I read with great delight the article by David Woodheadreferring to the virtues of working on an allotment and how beneficial it is.
I read with great delight the article by David Woodheadreferring to the virtues of working on an allotment and how beneficial it is (page 25, 5 October).
The value of horticulture therapy is well known within occupational therapy circles but less so elsewhere.
As an occupational therapist working in the community for GP practices, I would love to be able to set up such a group and have talked about doing this in recent months. However, with financial recovery plans in place, the emphasis for many services is now on redesign and the development of tighter criteria which would unfortunately exclude those people who could benefit most from this type of intervention.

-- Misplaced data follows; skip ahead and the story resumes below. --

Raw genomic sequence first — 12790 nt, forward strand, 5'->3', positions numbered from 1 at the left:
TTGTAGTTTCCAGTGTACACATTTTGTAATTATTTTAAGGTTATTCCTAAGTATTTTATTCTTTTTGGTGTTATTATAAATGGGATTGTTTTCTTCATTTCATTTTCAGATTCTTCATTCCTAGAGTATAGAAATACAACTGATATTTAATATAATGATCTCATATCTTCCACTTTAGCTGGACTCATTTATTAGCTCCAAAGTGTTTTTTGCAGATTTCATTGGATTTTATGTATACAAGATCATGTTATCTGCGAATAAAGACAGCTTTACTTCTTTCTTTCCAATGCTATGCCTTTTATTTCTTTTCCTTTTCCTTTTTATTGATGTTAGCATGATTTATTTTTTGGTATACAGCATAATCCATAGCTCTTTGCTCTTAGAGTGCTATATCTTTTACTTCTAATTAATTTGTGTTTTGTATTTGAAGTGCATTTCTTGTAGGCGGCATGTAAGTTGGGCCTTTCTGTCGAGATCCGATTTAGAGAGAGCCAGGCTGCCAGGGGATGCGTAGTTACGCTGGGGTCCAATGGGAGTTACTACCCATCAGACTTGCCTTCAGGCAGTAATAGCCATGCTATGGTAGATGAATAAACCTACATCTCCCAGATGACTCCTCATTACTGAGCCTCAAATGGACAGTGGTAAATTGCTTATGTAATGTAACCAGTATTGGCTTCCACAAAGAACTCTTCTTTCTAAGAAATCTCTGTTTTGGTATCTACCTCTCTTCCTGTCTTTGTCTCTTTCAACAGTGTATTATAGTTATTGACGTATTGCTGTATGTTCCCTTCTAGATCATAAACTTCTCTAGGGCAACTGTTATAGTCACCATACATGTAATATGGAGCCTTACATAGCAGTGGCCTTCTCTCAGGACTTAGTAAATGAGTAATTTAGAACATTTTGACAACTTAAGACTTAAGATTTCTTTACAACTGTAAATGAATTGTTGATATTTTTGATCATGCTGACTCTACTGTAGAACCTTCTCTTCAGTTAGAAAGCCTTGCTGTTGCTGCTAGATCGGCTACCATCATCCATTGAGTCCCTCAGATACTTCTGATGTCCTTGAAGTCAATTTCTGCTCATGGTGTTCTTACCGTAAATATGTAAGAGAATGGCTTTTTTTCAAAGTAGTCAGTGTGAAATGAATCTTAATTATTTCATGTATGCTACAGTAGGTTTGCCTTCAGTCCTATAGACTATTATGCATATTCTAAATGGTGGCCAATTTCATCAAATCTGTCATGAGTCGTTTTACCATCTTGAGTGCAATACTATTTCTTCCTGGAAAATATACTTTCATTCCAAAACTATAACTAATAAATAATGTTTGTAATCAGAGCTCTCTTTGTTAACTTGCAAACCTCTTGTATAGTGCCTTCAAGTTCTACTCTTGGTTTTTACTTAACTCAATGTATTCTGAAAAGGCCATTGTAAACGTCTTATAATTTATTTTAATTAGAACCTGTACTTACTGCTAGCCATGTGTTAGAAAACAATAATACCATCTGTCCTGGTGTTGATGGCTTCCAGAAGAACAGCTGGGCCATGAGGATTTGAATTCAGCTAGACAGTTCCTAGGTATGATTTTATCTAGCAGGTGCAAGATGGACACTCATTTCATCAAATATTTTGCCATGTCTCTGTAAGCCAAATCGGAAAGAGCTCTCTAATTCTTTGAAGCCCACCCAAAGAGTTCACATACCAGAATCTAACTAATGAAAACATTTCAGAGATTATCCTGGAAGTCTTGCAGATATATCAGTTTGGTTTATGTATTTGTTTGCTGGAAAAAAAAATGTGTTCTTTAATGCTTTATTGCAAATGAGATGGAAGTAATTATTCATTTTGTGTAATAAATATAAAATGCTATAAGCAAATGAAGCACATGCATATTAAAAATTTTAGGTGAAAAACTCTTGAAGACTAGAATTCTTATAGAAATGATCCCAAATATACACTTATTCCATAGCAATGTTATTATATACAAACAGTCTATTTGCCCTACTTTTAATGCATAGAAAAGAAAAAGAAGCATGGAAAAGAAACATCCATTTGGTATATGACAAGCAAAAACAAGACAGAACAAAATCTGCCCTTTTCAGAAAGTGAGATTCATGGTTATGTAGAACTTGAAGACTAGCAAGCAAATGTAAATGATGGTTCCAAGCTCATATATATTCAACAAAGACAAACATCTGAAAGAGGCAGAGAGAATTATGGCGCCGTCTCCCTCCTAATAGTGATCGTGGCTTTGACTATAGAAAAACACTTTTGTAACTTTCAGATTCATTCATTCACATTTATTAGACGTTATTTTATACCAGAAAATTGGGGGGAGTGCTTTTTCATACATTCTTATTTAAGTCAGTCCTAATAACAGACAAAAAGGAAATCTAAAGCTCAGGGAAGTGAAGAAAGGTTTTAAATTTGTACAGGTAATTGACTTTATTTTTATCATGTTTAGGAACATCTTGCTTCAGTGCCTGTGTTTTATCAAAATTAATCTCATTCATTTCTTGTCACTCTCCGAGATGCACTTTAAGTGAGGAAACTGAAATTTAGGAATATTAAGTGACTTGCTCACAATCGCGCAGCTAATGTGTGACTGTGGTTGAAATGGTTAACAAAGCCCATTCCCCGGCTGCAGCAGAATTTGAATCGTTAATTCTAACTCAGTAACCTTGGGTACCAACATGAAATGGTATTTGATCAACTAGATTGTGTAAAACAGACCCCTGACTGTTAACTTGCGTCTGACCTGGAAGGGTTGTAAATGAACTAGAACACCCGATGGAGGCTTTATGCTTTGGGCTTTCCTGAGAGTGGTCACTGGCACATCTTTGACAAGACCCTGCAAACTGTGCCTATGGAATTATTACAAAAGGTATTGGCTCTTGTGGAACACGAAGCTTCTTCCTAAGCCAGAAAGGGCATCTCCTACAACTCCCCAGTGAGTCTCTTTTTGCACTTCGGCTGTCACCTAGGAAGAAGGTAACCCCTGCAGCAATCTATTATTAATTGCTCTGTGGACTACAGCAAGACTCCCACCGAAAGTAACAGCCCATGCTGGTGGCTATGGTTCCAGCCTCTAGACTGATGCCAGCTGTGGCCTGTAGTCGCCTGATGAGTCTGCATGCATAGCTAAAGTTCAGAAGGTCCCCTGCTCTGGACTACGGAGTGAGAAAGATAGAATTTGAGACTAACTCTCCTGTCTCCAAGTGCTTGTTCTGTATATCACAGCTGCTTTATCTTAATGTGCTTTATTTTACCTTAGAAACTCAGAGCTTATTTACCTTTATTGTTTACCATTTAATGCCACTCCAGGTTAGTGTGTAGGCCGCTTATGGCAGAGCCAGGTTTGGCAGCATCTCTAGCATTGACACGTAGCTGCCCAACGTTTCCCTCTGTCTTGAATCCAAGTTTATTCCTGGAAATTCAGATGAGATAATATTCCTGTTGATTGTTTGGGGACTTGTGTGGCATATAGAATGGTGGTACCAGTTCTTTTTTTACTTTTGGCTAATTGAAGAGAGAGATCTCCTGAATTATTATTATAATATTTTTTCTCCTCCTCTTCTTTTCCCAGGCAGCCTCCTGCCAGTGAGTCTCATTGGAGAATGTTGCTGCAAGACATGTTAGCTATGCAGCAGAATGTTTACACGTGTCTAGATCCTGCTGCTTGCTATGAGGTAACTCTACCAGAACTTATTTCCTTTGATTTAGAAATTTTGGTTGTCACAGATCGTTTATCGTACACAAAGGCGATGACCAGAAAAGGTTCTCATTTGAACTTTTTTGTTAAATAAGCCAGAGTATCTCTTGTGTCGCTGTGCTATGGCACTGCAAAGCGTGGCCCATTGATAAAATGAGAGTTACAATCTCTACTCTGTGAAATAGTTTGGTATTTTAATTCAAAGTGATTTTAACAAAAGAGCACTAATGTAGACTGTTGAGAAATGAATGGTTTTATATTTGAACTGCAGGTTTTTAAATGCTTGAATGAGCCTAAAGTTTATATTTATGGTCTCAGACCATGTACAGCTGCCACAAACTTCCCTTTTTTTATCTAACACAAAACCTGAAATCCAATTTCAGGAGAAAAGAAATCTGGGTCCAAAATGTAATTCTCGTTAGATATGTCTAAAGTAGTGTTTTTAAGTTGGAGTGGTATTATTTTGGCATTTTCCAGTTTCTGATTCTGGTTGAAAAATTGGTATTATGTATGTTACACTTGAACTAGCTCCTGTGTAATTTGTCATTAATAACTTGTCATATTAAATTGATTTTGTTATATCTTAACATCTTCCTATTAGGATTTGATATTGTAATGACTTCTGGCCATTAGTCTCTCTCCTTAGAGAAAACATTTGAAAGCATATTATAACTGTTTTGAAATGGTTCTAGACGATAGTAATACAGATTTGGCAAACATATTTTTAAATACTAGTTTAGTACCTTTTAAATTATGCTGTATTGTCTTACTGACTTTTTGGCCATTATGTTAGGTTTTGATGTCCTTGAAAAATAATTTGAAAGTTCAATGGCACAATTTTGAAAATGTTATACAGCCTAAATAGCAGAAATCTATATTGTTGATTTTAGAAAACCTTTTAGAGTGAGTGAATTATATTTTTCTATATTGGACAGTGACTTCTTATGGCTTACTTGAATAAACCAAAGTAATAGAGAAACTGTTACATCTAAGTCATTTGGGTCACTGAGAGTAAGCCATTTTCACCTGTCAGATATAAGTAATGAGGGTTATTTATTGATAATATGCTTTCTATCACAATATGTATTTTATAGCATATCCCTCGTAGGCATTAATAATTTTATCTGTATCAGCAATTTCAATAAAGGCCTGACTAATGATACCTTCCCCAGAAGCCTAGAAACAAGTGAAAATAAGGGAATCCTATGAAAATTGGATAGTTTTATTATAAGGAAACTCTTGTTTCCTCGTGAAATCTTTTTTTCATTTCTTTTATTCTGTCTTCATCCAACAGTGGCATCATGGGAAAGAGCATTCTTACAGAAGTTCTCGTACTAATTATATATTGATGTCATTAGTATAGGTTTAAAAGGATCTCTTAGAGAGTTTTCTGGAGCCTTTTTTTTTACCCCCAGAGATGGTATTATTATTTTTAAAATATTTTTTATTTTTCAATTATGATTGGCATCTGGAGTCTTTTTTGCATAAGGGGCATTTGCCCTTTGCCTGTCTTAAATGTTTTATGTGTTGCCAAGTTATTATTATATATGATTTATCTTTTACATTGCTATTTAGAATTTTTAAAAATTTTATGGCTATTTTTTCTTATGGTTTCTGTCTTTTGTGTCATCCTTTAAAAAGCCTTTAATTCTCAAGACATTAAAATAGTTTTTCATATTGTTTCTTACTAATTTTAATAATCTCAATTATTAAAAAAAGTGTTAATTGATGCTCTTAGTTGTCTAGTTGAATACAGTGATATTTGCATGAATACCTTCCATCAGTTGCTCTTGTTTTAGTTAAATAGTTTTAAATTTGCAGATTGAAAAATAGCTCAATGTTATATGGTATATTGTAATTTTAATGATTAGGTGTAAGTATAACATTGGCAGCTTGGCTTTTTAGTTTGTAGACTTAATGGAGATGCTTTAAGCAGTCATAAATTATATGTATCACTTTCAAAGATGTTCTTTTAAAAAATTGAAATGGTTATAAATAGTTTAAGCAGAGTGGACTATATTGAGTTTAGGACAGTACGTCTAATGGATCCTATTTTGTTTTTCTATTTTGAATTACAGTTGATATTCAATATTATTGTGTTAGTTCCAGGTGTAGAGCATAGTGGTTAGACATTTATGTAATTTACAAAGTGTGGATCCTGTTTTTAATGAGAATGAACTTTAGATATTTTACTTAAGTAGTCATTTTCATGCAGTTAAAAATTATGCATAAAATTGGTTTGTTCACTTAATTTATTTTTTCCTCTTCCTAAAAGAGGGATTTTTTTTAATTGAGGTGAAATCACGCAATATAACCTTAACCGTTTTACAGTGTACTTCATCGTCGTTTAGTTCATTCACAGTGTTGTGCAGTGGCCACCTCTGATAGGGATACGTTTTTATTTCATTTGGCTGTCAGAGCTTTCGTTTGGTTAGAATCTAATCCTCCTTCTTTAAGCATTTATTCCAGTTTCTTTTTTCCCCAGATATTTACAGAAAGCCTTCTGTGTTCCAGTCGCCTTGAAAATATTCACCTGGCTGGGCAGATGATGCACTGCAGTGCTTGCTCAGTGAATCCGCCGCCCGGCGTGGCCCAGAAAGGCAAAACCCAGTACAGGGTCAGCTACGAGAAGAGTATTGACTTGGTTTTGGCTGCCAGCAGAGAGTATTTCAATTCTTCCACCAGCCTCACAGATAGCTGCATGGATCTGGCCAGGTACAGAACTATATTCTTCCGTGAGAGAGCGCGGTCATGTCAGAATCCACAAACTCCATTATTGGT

Services would, as Mr Woodhead appears to suggest, benefit from being proactive as opposed to reactive. Yet my service has been instructed to review its criteria and concentrate on prevention of immediate crisis. Where does this leave those people who would benefit from access to an occupation therapy service that could contribute so much in enabling people to positively participate in occupational performance.
I guess the plans I have to start a gardening group will have to be shelved and I will return to a prescriptove model of practice which will dictate the service I provide and not get anywhere near to unlocking the occupational performance potential of my patients.
Senior occupational therapist